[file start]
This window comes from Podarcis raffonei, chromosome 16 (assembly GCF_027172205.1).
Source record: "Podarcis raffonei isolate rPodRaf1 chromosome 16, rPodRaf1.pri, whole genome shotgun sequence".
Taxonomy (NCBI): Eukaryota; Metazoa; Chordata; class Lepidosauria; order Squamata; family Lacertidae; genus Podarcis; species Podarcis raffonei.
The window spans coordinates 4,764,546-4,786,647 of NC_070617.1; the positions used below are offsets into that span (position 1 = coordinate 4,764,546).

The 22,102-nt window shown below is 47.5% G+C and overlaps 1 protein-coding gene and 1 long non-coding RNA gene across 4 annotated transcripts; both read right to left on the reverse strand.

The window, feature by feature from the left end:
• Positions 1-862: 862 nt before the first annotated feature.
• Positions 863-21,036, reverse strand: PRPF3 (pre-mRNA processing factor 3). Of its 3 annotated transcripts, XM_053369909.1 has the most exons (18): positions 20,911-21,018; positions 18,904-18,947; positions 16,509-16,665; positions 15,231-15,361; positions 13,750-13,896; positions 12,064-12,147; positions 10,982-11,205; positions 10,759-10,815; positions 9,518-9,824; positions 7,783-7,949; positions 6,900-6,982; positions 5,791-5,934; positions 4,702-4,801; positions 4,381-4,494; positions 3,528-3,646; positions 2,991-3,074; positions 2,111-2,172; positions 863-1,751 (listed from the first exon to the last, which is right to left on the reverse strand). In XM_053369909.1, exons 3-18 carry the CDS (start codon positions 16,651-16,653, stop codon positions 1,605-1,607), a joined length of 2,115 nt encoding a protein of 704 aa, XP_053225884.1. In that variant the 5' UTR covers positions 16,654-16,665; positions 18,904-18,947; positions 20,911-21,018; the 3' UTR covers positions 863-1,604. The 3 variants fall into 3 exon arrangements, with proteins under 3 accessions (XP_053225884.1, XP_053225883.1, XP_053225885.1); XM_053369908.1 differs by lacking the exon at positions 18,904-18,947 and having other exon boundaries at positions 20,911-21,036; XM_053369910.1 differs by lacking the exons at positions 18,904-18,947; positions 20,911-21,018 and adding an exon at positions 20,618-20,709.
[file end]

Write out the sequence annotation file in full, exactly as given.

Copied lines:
This window comes from Podarcis raffonei, chromosome 16 (assembly GCF_027172205.1).
Source record: "Podarcis raffonei isolate rPodRaf1 chromosome 16, rPodRaf1.pri, whole genome shotgun sequence".
Taxonomy (NCBI): Eukaryota; Metazoa; Chordata; class Lepidosauria; order Squamata; family Lacertidae; genus Podarcis; species Podarcis raffonei.
The window spans coordinates 4,764,546-4,786,647 of NC_070617.1; the positions used below are offsets into that span (position 1 = coordinate 4,764,546).

The 22,102-nt window shown below is 47.5% G+C and overlaps 1 protein-coding gene and 1 long non-coding RNA gene across 4 annotated transcripts; both read right to left on the reverse strand.

The window, feature by feature from the left end:
• Positions 1-862: 862 nt before the first annotated feature.
• Positions 863-21,036, reverse strand: PRPF3 (pre-mRNA processing factor 3). Of its 3 annotated transcripts, XM_053369909.1 has the most exons (18): positions 20,911-21,018; positions 18,904-18,947; positions 16,509-16,665; positions 15,231-15,361; positions 13,750-13,896; positions 12,064-12,147; positions 10,982-11,205; positions 10,759-10,815; positions 9,518-9,824; positions 7,783-7,949; positions 6,900-6,982; positions 5,791-5,934; positions 4,702-4,801; positions 4,381-4,494; positions 3,528-3,646; positions 2,991-3,074; positions 2,111-2,172; positions 863-1,751 (listed from the first exon to the last, which is right to left on the reverse strand). In XM_053369909.1, exons 3-18 carry the CDS (start codon positions 16,651-16,653, stop codon positions 1,605-1,607), a joined length of 2,115 nt encoding a protein of 704 aa, XP_053225884.1. In that variant the 5' UTR covers positions 16,654-16,665; positions 18,904-18,947; positions 20,911-21,018; the 3' UTR covers positions 863-1,604. The 3 variants fall into 3 exon arrangements, with proteins under 3 accessions (XP_053225884.1, XP_053225883.1, XP_053225885.1); XM_053369908.1 differs by lacking the exon at positions 18,904-18,947 and having other exon boundaries at positions 20,911-21,036; XM_053369910.1 differs by lacking the exons at positions 18,904-18,947; positions 20,911-21,018 and adding an exon at positions 20,618-20,709.